How does agricultural income compare to the ‘industrial wage’?

This year has been tough for farmers, as recent figures from the Central Statistics Office (CSO) show the value of Irish agricultural output at farm-gate prices fell by 2.9%.

Estimates from the CSO show that the value of cattle output decreased by by 2.1% or €51m, while the value of milk produced declined by 6.2%, even though milk intakes increased by 4.7%.

But what does this mean for agricultural income?

The CSO estimates that all of the farms in Ireland generated a total income of €2,149.4m in 2016 – an increase of 5.3% or €107.8m year-on-year.

Basing this on the last available figure from the CSO, which shows that there were 139,600 farms in Ireland, it brings the average income across all farms to almost €15,470.

This figure represents the agriculture income generated across all Irish farms, irregardless of enterprise, and it excludes earnings generated from off-farm employment.

When compared to the ‘industrial wage’ or the average annual earnings from 2015, it shows the stark differences between the income generated by agriculture and other sectors.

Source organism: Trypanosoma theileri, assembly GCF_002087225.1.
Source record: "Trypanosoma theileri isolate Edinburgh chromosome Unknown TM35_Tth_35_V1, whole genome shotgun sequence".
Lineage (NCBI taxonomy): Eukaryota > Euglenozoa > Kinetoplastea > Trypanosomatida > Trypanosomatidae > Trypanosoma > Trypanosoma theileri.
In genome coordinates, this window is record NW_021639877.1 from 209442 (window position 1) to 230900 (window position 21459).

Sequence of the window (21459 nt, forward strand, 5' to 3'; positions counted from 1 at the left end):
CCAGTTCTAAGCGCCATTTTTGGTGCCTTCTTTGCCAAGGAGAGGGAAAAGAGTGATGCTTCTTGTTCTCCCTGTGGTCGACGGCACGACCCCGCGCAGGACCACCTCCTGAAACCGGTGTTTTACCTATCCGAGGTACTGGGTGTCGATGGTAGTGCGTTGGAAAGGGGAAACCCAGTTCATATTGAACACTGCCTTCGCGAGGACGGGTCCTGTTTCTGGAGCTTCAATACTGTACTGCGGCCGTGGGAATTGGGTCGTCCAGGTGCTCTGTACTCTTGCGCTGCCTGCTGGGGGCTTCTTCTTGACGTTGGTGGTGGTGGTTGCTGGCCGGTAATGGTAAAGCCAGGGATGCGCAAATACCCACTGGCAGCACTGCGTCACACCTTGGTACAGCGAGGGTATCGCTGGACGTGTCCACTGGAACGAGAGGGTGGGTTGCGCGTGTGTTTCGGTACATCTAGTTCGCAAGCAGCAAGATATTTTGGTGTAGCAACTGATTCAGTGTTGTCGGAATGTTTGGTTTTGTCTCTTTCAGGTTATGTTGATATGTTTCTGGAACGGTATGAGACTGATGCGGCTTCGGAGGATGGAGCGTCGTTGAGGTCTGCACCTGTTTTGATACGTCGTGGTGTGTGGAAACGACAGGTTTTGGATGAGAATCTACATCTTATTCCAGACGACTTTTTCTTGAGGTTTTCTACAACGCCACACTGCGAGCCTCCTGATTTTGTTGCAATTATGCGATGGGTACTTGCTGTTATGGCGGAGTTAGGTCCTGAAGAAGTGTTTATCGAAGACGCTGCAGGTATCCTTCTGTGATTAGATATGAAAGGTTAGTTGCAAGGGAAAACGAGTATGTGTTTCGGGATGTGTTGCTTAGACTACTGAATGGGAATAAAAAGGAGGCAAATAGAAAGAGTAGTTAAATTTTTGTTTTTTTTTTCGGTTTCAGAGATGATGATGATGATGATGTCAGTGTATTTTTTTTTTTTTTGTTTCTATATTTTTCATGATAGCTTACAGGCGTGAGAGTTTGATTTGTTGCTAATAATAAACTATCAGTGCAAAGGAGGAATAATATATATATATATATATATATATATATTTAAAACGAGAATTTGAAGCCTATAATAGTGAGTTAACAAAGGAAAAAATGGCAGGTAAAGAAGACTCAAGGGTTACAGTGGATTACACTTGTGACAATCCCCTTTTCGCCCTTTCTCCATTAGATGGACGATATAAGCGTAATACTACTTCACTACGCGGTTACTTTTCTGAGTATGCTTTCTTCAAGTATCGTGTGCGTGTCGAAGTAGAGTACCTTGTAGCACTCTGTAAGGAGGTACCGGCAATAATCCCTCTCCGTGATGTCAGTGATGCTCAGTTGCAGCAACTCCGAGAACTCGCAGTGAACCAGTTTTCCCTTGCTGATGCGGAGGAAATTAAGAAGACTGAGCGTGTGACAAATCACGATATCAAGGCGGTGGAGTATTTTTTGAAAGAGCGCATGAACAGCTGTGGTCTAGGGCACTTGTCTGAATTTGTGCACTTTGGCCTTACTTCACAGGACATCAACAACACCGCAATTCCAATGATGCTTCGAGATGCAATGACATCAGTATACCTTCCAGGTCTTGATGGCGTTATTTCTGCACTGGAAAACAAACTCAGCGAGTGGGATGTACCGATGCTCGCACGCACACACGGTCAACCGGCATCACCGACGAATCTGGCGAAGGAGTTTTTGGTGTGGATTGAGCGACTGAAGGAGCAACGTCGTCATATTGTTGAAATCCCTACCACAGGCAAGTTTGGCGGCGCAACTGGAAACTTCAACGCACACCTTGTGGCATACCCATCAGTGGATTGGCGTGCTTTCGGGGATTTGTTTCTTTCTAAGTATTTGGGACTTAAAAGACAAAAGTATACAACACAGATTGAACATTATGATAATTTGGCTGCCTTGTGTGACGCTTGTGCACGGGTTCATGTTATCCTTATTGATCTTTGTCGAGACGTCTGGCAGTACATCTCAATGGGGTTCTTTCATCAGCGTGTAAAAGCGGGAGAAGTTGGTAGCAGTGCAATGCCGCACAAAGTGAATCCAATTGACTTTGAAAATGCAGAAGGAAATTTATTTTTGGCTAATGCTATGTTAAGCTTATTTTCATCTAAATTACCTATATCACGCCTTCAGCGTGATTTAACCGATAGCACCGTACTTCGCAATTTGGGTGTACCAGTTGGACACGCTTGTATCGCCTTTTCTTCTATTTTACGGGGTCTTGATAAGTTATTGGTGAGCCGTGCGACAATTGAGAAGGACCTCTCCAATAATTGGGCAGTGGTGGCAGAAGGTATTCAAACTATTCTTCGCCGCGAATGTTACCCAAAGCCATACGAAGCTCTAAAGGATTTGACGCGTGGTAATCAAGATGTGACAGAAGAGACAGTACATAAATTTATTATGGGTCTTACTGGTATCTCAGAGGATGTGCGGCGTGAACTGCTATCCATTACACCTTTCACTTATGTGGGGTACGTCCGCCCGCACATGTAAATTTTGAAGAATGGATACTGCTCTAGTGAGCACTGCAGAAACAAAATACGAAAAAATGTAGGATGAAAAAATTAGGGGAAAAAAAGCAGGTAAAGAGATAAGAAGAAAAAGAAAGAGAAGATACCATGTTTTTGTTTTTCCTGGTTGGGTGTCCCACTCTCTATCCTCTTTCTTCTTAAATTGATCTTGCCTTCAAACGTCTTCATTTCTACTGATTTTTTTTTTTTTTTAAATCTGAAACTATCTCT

Back in 2015, the average annual earnings stood at €36,519, more than double than the estimated income generated from each individual farm in 2016.

Subsidies boost farm incomes

Despite the estimated fall in the value of agricultural output, the total agricultural income generated is predicted to increase.

The CSO estimates that agricultural income will be up by 5.3% or €107.8m this year on 2015 levels. Meanwhile the agricultural operating surplus is expected to jump by 3.5% or €88m year-on-year.

The rise in operating surplus in 2016 can be attributed to an increase of 16.9% in the value of net subsidies and a decrease of 1.6% in the value of total intermediate consumption, which was mainly driven by the lower cost of fertilisers and energy.

The value of other subsidies less taxes on production is estimated to have increased by 10% from €1,402m in 2015 to €1,542m in 2016, figures from the CSO show.

The increase is mainly due to a number of new direct payment schemes, which started in 2015, becoming fully operational in 2016.

However, the CSO also says that expenditure on retail feedstuffs increased by 3.7% to reach €1,366m.